I was once a Democrat, then a Republican, now I’m neither because to quote my late grandmother Josefa (regarding politicians), “¡Todos ellos son unos… pillos!” (They’re all a bunch of crooks!)

It’s amazing to see how much smack is spoken in an attempt to “appeal” to so-called “base voters”.  Polarizing, even downright stupid or racist comments are made in an attempt to appear “patriotic” and “a true American.”

A case in point is former U.S. Senator Rick Santorum, who is campaigning in the Commonwealth of Puerto Rico — a U.S. territory, with American citizens who can’t vote for President and have one non-voting member of Congress (Resident Commissioner).  This coming Sunday, March 18th is the Republican Primary in Puerto Rico.   20 (+3 leadership) delegates from the Island will participate in the GOP convention later this summer in Tampa.

According to the Reuters news agency, in an interview with El Vocero (a local Spanish-language newspaper), Santorum said he supported Puerto Ricans’ right to self-determination regarding the island’s relation to the United States.

Puerto Rico Governor Luis Fortuño meets with GOP Candidate Rick Santorum (Courtesy: AP/Dennis M. Rivera Pichardo)
Puerto Rico Governor Luis Fortuño meets with GOP Candidate Rick Santorum (Courtesy: AP/Dennis M. Rivera Pichardo)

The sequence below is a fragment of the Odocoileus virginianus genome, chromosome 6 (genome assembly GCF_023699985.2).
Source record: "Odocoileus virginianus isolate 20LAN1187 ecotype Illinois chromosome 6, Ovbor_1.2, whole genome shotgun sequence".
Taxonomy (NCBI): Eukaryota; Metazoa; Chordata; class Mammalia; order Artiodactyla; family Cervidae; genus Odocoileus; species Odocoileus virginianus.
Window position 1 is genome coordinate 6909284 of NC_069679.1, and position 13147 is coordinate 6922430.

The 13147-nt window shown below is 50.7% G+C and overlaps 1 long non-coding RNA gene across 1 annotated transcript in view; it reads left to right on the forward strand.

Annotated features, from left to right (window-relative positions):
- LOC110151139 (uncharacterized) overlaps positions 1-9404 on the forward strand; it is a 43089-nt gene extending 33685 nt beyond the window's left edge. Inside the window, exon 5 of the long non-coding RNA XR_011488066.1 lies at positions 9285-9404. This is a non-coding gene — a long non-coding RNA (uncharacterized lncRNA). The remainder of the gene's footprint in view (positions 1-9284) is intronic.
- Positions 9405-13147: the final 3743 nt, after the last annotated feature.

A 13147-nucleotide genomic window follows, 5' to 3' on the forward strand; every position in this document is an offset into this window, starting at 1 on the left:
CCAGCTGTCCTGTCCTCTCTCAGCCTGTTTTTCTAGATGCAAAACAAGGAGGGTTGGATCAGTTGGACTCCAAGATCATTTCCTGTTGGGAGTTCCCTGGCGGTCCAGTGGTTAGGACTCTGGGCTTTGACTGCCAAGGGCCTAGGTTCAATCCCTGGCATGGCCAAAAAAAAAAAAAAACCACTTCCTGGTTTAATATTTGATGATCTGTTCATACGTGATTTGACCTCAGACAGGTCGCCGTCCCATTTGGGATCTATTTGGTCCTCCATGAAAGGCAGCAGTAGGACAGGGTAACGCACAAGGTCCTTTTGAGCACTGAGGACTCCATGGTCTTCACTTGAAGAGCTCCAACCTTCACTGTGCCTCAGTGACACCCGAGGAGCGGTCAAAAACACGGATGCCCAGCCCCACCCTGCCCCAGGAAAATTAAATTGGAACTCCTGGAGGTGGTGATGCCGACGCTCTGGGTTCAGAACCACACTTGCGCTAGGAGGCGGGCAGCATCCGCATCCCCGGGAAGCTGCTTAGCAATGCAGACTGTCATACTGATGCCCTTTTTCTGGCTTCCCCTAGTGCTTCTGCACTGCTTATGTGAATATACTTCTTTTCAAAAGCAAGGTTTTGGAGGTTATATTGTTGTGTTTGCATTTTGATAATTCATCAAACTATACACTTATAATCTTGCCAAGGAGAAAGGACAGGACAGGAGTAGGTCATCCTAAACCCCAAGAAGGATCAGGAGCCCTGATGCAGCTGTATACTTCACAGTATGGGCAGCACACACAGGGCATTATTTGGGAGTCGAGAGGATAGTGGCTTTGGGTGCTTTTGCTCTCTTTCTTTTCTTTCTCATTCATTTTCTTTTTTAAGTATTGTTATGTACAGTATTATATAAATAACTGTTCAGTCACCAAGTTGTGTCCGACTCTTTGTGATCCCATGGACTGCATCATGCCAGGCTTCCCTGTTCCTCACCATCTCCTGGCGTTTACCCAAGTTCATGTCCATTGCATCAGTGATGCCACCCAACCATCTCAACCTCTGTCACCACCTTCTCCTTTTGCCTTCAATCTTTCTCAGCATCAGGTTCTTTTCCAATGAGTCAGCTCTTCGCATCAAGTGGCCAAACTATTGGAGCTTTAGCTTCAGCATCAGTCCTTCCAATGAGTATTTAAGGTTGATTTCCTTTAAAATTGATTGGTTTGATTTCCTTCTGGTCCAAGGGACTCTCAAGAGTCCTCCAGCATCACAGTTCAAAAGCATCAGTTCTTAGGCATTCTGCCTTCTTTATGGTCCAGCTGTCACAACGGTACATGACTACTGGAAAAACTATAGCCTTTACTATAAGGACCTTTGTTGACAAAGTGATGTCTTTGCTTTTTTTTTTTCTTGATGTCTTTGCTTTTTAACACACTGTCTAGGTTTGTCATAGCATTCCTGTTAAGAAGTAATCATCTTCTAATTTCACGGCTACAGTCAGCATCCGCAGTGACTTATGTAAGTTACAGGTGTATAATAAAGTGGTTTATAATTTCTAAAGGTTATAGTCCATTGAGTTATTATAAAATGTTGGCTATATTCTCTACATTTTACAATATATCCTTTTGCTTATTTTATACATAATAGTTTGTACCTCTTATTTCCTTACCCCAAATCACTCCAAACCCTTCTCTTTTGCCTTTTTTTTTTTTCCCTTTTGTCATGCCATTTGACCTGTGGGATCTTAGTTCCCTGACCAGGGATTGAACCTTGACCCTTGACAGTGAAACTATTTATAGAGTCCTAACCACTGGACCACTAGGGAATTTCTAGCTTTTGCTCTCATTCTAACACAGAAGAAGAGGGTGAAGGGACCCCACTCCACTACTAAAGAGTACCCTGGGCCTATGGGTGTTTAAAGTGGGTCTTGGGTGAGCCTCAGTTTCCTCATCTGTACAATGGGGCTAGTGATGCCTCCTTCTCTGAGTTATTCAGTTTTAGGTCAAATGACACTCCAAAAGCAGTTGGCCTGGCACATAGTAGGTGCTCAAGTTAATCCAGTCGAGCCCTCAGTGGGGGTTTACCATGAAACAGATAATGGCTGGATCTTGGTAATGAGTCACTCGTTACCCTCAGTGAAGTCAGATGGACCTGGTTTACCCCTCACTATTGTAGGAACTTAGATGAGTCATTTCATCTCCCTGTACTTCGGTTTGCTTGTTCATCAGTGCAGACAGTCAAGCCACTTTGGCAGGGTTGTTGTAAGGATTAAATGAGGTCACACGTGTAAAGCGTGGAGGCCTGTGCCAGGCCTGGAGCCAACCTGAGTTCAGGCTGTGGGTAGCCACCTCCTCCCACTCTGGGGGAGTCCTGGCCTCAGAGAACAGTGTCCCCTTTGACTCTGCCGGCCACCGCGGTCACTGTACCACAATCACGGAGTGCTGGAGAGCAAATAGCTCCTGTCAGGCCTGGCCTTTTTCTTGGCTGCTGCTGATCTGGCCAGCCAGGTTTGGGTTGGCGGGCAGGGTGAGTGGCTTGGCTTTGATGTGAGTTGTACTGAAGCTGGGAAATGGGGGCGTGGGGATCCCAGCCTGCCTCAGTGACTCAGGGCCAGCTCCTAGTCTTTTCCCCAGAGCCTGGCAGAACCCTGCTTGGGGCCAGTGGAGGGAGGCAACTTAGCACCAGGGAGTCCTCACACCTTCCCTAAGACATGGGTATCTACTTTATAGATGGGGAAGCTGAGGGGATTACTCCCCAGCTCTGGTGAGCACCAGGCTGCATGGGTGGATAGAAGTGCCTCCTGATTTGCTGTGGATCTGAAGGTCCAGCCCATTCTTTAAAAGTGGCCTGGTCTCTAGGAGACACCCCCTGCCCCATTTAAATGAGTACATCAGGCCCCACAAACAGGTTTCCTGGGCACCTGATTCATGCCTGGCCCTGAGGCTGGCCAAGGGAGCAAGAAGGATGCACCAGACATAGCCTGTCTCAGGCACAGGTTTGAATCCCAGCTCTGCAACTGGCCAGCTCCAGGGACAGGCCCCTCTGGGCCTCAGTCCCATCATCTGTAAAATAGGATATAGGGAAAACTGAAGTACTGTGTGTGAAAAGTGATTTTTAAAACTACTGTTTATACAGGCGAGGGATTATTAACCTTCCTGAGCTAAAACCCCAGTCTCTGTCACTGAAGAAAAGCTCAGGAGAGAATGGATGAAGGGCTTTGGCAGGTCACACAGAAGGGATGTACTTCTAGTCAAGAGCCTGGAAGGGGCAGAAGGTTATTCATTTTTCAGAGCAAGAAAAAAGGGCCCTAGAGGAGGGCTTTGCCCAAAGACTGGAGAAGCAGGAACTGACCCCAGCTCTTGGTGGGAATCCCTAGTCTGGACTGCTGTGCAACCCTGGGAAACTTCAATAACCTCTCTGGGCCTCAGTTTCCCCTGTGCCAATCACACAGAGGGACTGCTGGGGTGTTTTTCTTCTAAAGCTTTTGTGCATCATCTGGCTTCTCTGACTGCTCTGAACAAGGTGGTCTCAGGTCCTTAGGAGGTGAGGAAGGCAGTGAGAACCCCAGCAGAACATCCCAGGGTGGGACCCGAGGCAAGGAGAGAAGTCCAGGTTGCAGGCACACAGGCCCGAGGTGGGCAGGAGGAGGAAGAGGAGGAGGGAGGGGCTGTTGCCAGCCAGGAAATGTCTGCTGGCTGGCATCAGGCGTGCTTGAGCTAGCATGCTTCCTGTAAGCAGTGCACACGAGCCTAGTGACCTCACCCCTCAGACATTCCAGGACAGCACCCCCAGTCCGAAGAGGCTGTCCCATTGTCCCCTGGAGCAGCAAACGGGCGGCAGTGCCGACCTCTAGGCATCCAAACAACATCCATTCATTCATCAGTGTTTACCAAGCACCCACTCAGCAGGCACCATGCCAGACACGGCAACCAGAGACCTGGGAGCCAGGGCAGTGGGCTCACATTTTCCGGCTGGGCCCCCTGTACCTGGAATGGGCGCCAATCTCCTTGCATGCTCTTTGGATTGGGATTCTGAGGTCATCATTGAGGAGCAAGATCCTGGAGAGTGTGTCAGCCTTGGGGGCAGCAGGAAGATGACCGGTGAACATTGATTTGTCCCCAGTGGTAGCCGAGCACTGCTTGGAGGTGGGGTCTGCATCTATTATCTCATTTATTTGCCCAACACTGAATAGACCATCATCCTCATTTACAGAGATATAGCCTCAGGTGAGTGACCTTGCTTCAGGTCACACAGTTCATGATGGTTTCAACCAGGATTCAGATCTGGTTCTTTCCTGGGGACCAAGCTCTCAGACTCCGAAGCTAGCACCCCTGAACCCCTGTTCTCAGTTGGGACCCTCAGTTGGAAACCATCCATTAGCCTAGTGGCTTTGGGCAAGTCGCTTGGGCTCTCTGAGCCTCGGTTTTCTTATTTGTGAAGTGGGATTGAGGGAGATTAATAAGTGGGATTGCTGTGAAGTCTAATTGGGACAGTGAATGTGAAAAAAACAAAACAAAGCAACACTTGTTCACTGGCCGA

“We need to work together and determine what type of relationship we want to develop,” said Santorum.  However, he said he did not support a state in which English was not the “primary language”.

“Like any other state, there has to be compliance with this and any other federal law,” Santorum said.

“And that is that English has to be the principal language. There are other states with more than one language such as Hawaii but to be a state of the United States, English has to be the principal language.”

Apparently, Rick Santorum doesn’t know his history. It was the U.S. who invaded Puerto Rico and claimed it as “spoils of war” from Spain.  Puerto Rico was a colony of Spain for 400 years (and eventually was declared a province).  The Spanish language is part of the cultural DNA of Puerto Ricans for centuries and can’t simply be “relegated” to second place, overnight.

Santorum should also note that since 1902 (as part of the Foraker Act); both Spanish and English are the official languages of Puerto Rico.  Most importantly, according to the U.S. Constitution, there is no official law or designation of national language, nor is there a pre-requisite that a territory adopt English as its primary language in order to become a state.

Ultimately, it’s up to Congress to approve Puerto Rico’s petition to become the 51st state.  And while several bills have been introduced in Congress to make English the official national language, none has ever passed.

Puerto Rico as seen from Space (Photo Courtesy: NASA)

With that said, the truth of the matter is, even if the residents of Puerto Rico overwhelmingly want statehood — the current political establishment (on both sides of the aisle) will not fully accept a bilingual, bicultural island as the 51st State of the Union.  ¡Y punto!

More on the GOP Primary in Puerto Rico: